made in korea

The Best Korean Snacks and Candy, According to Korean Chefs

Yes, the Olympics are underway in Pyeongchang, and with all the feats of skill and speed and artistry on display in South Korea, now felt like an appropriate time to celebrate all of the delightful things that originated in the country. From miracle-working beauty products and addictive snacks to Ultra HD electronics and the world’s best dishwashing gloves. Welcome to Made in Korea week on the Strategist.

Few snacks have inspired the same fervor as Korean honey-butter chips, the salty-and-sweet potato chips that were so popular, they demanded a black market. And though you no longer have to go to the dark web to buy honey-butter chips online, there are still plenty of reasons to get excited about Korean snacks and candy. But since there are so many choices and colorful, over-the-top packages, the chips and candy aisle at your local Korean grocery store (like H Mart) can be hard to navigate, even if you do speak Korean. So to help you make a more informed choice on your Korean snack, and maybe even find the next honey-butter chip, I spoke to six Korean chefs about their favorite Korean snacks and candy.

Nongshim Banana Kick, 1.58 oz (Pack of 4)
$10 at Amazon

“If the trendiest flavor of 2016 in the Korean food world was honey butter, I would like to think the flavor of 2017 was banana. It was prominent in snack forms, chocolates, beverages, and even beauty products. Out of all of those, my favorite has always been Banana Kick. The sweet aromas of sugared banana combined with the unique texture — crispy at first and softens as you eat. It has always been my go-to snack since childhood.” —Junghyun Park, executive chef and partner, Atoboy

Orion Choco Pie With Marshmallow Cream 24 Packs
$15 at Amazon

“Choco Pie — it’s the quintessential Korean snack. You can get it anywhere and have it anytime. Sometimes if you couldn’t get a cake, say for a birthday, you’d open a whole box of Choco Pie instead. I’m pretty sure every Korean knows and has some sort of relationship or memory with it.” —Douglas Kim, chef, Jeju Noodle Bar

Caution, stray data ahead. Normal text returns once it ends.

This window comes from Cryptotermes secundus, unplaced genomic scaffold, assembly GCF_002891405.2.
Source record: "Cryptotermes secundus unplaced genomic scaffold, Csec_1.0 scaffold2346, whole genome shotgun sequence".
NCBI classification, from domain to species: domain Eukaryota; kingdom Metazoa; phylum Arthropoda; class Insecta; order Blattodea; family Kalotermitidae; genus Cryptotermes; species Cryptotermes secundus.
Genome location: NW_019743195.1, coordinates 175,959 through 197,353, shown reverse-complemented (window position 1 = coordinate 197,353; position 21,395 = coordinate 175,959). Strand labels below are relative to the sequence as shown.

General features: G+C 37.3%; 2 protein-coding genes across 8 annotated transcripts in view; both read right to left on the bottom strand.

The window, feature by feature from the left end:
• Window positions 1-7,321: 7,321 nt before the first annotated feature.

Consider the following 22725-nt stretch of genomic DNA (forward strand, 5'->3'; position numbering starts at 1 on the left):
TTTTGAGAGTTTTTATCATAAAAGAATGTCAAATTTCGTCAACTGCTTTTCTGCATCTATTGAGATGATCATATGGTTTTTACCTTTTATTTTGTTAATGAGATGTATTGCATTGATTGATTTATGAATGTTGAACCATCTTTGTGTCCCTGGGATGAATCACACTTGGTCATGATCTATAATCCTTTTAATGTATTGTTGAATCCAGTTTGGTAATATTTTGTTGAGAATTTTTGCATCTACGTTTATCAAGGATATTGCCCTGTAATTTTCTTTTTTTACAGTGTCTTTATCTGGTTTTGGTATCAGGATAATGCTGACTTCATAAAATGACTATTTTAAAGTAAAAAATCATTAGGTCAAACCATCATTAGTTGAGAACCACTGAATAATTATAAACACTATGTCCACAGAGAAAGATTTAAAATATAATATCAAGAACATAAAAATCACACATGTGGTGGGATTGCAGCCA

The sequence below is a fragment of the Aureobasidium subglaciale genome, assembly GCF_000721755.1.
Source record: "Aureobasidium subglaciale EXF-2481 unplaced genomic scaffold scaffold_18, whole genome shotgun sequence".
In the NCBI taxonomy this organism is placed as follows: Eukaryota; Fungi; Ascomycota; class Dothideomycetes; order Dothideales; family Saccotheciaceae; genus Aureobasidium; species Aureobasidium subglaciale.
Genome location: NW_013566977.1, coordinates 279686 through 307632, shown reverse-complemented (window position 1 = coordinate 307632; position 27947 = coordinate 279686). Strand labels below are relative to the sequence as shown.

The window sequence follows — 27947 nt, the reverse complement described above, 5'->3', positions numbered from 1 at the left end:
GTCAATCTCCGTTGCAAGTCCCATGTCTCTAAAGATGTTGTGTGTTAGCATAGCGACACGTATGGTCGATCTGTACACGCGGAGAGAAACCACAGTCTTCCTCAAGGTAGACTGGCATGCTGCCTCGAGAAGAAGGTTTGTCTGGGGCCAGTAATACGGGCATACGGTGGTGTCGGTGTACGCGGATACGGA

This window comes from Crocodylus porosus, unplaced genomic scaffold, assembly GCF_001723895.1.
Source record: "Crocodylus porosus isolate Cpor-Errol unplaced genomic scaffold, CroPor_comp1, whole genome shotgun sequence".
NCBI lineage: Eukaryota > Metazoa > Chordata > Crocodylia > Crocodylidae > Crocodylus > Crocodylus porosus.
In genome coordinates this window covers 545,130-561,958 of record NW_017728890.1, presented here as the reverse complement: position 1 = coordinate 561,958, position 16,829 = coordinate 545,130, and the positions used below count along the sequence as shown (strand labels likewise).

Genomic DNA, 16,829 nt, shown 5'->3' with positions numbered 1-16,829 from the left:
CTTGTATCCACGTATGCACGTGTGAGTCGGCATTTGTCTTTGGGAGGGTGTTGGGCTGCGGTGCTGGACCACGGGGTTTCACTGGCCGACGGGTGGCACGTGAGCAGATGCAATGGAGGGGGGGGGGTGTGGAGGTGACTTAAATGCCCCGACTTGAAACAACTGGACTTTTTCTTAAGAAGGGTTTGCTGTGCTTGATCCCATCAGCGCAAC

“Every Korean male has military duty for 21 months, and Choco Pies are distributed to the soldiers as snacks. I can never forget eating Choco Pie during my duty; they were a taste of heaven after the intense military training!” —Brian Kim, co-chef and co-owner, Oiji

Haitai Grape Candy
$7 at Amazon

“For candy, I love anything that is grape-flavored because it’s very specific to Korean grapes. They’re essentially Concord grape, which has a very specific sweet-and-sour flavor. Delicious.” —Esther Choi, executive chef and owner, Mokbar

Orion Gosomi
$6 at Jet

“Nutty, sweet, and a tad salty, these biscuits are perfect for any snacking moment and great with your coffee or tea. And the packaging is cute. I gift them to my Colombian in-laws, and they can’t get enough of it.” —Yong Shin, sous-chef and partner, Insa

Haitai Bon Bon Grape Drink (12-Pack)
$30 at Amazon

“Canned grape juice with whole bits of grape pulp that pop into your mouth as you drink it — genius! Although it contains plenty of sugar, high-fructose corn syrup, and artificial flavors, it also contains a deep sentiment in my post-Korean-bath affair. After a couple hours of sweating, bathing, getting scrubbed down by a guy who’s definitely in the local mob, my dad, brother, and I would drink this. Strange context, but bath culture is deeply rooted in Korea.” —Shin

Nongshim Octopus Flavored & Shaped Snack Jagalchi
$8 at Ebay

“My favorite snack is Jagalchi, an octopus-flavored snack. Jagalchi is the biggest fish market in my hometown of Busan. Since Busan is a port city, I grew up eating lots of seafood, so naturally I love the snack because I’m a seafood lover. The chips are also shaped like an octopus, which is why I think a lot of Koreans are attracted to it, too.” —Jinan Choi, general manager, Her Name Is Han

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The Best Korean Snacks and Candy, According to Korean Chefs